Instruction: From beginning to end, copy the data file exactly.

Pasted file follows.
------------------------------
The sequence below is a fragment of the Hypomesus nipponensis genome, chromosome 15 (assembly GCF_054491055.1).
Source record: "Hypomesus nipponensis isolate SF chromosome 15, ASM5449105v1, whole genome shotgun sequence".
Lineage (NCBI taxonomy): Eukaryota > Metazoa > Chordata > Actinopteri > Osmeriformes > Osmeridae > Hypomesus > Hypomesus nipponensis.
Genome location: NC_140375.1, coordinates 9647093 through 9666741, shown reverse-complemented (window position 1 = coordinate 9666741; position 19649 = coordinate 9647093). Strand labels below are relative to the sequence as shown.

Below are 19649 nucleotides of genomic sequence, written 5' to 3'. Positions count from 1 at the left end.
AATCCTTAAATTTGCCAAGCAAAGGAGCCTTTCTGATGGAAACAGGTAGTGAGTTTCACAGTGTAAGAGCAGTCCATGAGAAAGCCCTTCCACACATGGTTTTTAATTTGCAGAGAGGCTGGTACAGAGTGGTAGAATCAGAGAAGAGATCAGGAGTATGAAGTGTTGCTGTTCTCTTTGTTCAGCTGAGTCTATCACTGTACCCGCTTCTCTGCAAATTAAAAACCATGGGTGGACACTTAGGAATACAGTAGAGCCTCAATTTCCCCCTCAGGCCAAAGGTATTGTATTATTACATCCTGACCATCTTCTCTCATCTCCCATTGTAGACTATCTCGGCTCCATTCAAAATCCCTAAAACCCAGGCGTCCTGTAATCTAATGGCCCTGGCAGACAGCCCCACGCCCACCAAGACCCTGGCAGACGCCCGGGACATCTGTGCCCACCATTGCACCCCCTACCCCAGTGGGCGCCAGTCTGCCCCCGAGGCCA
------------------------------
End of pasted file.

The sequence below is a fragment of the Hypomesus nipponensis genome, chromosome 15 (assembly GCF_054491055.1).
Source record: "Hypomesus nipponensis isolate SF chromosome 15, ASM5449105v1, whole genome shotgun sequence".
Lineage (NCBI taxonomy): Eukaryota > Metazoa > Chordata > Actinopteri > Osmeriformes > Osmeridae > Hypomesus > Hypomesus nipponensis.
Genome location: NC_140375.1, coordinates 9647093 through 9666741, shown reverse-complemented (window position 1 = coordinate 9666741; position 19649 = coordinate 9647093). Strand labels below are relative to the sequence as shown.

Below are 19649 nucleotides of genomic sequence, written 5' to 3'. Positions count from 1 at the left end.
AATCCTTAAATTTGCCAAGCAAAGGAGCCTTTCTGATGGAAACAGGTAGTGAGTTTCACAGTGTAAGAGCAGTCCATGAGAAAGCCCTTCCACACATGGTTTTTAATTTGCAGAGAGGCTGGTACAGAGTGGTAGAATCAGAGAAGAGATCAGGAGTATGAAGTGTTGCTGTTCTCTTTGTTCAGCTGAGTCTATCACTGTACCCGCTTCTCTGCAAATTAAAAACCATGGGTGGACACTTAGGAATACAGTAGAGCCTCAATTTCCCCCTCAGGCCAAAGGTATTGTATTATTACATCCTGACCATCTTCTCTCATCTCCCATTGTAGACTATCTCGGCTCCATTCAAAATCCCTAAAACCCAGGCGTCCTGTAATCTAATGGCCCTGGCAGACAGCCCCACGCCCACCAAGACCCTGGCAGACGCCCGGGACATCTGTGCCCACCATTGCACCCCCTACCCCAGTGGGCGCCAGTCTGCCCCCGAGGCCA